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Page 4

The Dress of the Women

 

    The dress of the women is like that of the men, but differs, of course, in complexity. They also have a chiton,[4] which is more elaborately made, especially in the arrangement of the blouse; and probably there is involved a certain amount of real sewing[5]; not merely of pinning.

    Greater care is needed in the adjustment of the "zone" (girdle), and half sleeves are the rule with women, while full sleeves are not unknown. A Greek lady again cannot imitate her husband, and appear in public in her chiton only. A himation, deftly adjusted, is absolutely indispensable whenever she shows herself outside the house.

    These feminine garments are all, as a rule, more elaborately embroidered, more adorned with fringes and tassels, than those of the men. In arranging her dress the Athenian lady is not bound by the rigid precepts of fashion. Every separate toilette is an opportunity for a thousand little niceties and coquetries which she understands exceedingly well. If there is the least excuse for an expedition outside the house, her ladyship's bevy of serving maids will have a serious time of it. While their mistress cools herself with a huge peacock-feather fan, one maid is busy over her hair; a second holds the round metallic mirror before her; a third stands ready to extend the jewel box whence she can select finger rings, earrings, gold armlets, chains for her neck and hair, as well as the indispensable brooches whereon the stability of the whole costume depends. When she rises to have her himation draped around her, the directions she gives reveal her whole bent and character. A dignified and modest matron will have it folded loosely around her entire person, covering both arms and hands, and even drawing it over her head, leaving eyes and nose barely visible. Younger ladies will draw it close around the body so as to show the fine lines of their waists and shoulders. And in the summer heat the himation (for the less prudish) will become a light shawl floating loose and free over the shoulders, or only a kind of veil drawn so as to now conceal, now reveal, the face.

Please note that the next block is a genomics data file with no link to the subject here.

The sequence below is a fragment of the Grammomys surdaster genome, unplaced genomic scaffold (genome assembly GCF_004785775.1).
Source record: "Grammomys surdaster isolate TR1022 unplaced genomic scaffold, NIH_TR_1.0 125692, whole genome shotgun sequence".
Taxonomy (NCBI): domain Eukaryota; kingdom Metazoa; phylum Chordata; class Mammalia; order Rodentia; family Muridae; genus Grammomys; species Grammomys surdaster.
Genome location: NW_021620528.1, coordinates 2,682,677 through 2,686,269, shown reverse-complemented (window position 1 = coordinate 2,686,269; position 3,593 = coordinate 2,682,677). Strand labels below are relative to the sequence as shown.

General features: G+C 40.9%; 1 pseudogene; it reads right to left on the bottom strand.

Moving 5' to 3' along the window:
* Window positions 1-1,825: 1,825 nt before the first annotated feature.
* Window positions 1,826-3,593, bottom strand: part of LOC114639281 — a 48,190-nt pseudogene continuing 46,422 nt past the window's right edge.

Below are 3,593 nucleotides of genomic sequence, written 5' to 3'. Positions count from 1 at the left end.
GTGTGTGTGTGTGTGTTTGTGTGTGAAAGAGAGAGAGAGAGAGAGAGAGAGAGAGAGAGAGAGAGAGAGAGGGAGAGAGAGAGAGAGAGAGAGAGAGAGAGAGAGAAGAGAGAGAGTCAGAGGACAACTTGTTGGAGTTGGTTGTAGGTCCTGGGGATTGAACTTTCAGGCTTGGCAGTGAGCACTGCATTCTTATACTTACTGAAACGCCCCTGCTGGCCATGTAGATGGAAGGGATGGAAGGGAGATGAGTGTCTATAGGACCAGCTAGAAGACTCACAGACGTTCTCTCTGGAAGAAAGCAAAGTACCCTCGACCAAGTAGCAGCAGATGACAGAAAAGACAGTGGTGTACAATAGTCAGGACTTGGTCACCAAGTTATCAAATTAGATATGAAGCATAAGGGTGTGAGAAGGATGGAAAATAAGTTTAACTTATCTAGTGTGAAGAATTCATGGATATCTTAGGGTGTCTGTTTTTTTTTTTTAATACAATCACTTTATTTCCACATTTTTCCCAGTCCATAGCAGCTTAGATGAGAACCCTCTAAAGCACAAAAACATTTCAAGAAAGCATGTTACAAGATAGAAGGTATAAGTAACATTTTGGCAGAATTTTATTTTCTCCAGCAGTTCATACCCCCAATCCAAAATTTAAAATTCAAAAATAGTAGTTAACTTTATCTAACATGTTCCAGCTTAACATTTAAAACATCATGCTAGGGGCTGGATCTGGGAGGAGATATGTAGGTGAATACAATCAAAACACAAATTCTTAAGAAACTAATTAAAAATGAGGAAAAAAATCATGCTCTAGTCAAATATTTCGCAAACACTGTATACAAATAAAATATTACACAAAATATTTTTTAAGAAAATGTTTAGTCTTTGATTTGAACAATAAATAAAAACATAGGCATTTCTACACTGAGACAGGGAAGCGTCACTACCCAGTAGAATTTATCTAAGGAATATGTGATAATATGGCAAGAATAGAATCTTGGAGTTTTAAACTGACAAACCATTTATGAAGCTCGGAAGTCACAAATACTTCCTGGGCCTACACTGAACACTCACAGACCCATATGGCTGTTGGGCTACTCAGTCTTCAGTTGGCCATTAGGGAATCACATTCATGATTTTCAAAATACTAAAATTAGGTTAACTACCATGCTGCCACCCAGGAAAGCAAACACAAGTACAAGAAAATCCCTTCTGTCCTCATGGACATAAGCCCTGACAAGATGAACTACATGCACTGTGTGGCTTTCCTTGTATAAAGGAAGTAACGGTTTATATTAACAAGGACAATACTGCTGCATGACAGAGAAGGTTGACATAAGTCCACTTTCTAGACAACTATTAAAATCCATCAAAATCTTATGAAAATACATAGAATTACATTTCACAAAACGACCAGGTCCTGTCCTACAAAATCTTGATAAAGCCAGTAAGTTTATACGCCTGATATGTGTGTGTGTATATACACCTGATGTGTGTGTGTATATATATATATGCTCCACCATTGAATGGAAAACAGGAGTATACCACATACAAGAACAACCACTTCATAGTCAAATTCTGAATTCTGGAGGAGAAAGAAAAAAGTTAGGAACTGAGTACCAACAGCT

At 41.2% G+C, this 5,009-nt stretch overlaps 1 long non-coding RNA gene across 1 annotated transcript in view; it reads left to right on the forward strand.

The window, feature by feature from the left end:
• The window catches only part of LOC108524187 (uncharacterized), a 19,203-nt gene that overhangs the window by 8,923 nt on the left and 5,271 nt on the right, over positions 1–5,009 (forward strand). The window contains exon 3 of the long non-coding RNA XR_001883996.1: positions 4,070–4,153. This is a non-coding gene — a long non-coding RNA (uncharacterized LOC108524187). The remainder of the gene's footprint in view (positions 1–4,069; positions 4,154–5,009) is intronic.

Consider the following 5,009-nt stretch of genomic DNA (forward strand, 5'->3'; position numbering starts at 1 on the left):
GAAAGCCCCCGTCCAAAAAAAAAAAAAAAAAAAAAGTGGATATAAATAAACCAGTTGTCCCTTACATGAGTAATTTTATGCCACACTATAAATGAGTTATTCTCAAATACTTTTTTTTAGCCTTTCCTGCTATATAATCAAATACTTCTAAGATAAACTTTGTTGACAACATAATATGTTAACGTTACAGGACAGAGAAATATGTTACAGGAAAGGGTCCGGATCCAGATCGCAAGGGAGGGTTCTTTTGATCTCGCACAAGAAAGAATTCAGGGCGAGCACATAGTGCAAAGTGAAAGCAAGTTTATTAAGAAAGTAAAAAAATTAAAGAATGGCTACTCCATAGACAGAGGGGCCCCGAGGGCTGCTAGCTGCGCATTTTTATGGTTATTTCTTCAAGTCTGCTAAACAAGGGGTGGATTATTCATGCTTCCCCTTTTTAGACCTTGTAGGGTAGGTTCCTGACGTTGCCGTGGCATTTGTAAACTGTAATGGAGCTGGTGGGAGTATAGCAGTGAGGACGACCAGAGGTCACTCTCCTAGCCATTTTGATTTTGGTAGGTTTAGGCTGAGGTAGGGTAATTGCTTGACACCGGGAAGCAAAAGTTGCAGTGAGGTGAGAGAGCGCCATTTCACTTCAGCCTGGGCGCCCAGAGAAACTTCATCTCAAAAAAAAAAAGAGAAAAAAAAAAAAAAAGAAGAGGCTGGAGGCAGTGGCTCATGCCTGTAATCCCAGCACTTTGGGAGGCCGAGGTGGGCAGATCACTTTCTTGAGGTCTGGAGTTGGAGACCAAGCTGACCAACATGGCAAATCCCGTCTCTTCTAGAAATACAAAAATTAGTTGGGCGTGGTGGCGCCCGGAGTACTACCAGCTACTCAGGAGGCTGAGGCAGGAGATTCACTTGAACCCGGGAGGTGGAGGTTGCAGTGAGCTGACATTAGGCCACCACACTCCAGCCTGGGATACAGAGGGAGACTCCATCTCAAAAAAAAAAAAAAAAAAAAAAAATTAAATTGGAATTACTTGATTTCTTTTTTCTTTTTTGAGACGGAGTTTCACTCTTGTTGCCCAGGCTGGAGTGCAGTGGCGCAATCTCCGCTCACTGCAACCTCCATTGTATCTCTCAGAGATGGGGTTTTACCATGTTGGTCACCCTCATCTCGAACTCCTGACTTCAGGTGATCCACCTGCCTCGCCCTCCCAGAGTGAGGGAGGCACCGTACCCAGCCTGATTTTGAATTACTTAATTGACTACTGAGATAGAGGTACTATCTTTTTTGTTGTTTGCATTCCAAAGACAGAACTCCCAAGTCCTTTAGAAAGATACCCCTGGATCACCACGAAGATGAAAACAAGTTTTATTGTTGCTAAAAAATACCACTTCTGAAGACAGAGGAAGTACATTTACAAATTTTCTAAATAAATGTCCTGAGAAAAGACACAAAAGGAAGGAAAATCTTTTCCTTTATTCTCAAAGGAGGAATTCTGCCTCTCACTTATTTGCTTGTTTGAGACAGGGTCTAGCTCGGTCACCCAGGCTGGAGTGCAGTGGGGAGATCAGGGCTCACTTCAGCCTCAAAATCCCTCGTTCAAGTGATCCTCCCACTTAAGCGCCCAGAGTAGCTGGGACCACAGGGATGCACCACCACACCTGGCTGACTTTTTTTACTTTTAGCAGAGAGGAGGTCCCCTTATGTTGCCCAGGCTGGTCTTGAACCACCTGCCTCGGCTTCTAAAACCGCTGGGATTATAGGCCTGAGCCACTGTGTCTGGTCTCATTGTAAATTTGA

Children wear miniature imitations of the dress of their elders. Boys are taught to toughen their bodies by refraining from thick garments in cold weather. In hot weather they can frequently be seen playing about with very little clothing at all!

 

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